Paroxysmal cold hemoglobinuria (PCH) is a rare form of autoimmune hemolytic anemia caused by a biphasic (Donath‐Landsteiner [DL]) immunoglobulin G autoantibody. Estimates of disease frequency after syphilis are lacking and the diagnostic yield of testing for PCH is uncertain. The objectives of this study were: 1) to describe DL testing practices in Canada, 2) to determine how often a biphasic RBC antibody is detected in adults and children, and 3) to evaluate inter‐rater reliability of interpretations of positive DL test results in adults.
STUDY DESIGN AND METHODS
We performed a national survey of reference laboratories, chart review of all test‐positive cases, and independent panel adjudication.
Of 18 reference laboratories invited, 14 participated in the survey. In a representative year, 52 DL tests were requested across 14 centers, a region that serves more than 60% of Canada's population. In 124 cumulative testing‐years, three positive tests were reported in adults and 14 positive tests were reported in children. There was poor agreement on interpretation of the three positive test results in adults among a panel of four experts (Fleiss κ = −0.1852; standard error, 0.1309; 95% confidence interval, −0.4418 to 0.0715). At a large academic center, 34 samples from 27 patients were sent for DL testing from 2006 to 2013 with 97% (33/34) reported as negative, inconclusive, or unacceptable samples.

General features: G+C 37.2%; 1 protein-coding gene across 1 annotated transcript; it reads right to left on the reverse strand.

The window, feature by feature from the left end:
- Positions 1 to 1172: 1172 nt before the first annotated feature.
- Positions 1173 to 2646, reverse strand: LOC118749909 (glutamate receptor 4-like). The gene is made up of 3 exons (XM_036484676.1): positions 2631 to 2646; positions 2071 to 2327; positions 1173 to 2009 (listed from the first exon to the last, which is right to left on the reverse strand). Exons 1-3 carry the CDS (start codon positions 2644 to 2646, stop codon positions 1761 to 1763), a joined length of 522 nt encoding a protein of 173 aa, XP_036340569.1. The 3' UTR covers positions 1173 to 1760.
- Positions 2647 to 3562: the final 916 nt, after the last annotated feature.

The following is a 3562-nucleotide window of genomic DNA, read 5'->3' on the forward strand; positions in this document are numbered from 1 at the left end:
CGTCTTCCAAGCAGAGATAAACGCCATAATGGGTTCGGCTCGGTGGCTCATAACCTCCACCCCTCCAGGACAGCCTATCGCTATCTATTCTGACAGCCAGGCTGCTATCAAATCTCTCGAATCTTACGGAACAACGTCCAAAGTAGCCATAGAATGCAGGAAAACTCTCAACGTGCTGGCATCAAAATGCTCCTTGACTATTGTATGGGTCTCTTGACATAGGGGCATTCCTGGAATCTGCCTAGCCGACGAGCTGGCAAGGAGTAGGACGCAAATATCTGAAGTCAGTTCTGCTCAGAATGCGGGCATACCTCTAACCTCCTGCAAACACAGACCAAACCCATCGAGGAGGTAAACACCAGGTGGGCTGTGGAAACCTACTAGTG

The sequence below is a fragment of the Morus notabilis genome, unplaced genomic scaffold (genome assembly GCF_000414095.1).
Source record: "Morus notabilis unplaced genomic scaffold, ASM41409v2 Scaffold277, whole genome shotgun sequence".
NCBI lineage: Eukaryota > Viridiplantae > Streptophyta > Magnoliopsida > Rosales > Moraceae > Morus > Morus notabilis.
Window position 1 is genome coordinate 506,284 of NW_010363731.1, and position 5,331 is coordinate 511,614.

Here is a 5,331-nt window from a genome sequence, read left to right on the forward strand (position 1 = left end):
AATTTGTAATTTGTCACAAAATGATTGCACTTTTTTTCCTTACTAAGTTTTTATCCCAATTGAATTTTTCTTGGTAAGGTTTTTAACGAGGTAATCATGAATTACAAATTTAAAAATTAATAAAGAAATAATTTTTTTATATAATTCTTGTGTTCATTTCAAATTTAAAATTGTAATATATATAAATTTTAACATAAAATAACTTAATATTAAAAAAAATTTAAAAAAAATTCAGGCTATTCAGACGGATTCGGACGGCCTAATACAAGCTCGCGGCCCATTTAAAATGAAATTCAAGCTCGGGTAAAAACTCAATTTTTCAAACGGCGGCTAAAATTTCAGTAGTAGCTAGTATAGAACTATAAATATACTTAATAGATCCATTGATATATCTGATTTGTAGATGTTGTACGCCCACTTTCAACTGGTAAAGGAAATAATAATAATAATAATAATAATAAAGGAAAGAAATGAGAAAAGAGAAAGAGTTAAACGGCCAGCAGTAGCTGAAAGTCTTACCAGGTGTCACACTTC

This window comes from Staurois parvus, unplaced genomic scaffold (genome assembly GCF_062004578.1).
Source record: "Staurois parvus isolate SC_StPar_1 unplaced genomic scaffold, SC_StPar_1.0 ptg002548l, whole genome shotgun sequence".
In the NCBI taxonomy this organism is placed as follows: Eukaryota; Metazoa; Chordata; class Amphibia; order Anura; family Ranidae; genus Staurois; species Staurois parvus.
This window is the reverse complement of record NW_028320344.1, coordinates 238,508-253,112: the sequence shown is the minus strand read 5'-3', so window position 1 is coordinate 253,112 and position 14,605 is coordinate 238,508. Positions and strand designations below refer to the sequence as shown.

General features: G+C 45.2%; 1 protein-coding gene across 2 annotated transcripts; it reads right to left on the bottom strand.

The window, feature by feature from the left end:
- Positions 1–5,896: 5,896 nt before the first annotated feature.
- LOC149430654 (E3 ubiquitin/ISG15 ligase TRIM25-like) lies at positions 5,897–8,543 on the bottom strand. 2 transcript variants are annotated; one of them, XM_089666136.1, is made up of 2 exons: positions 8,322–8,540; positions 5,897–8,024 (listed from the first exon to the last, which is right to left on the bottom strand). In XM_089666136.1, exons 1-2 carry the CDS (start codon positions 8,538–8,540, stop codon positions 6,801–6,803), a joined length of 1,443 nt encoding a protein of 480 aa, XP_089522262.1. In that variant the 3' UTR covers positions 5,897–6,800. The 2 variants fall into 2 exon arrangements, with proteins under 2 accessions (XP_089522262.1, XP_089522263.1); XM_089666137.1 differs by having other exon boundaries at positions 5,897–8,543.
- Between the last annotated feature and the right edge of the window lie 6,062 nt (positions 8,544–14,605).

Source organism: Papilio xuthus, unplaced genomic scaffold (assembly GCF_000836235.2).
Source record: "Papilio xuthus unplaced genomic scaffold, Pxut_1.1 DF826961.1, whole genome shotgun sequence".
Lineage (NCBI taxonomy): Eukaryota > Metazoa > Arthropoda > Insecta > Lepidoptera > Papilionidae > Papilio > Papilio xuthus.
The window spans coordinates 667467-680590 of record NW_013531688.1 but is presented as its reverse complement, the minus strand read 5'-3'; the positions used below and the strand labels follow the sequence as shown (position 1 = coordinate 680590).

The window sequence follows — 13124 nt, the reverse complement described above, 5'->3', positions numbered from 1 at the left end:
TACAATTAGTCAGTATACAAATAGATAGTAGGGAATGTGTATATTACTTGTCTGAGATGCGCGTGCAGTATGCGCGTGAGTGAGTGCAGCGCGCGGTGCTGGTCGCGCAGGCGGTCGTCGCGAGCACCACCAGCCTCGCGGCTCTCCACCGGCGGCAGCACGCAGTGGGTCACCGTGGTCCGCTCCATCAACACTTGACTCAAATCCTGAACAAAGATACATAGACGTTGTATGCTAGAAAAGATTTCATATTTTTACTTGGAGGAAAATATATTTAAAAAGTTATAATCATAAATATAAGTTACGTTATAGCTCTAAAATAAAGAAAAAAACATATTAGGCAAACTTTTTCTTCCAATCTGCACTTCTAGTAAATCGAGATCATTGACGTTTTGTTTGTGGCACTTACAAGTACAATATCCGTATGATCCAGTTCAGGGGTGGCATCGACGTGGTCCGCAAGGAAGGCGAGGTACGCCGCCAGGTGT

Positive DL test results are rare and occur more commonly in children than adults. There was poor agreement among experts on the interpretation of a positive DL test in adults. These observations highlight the difficulties in establishing the diagnosis of PCH in adults and calls for scrutiny of current laboratory practice.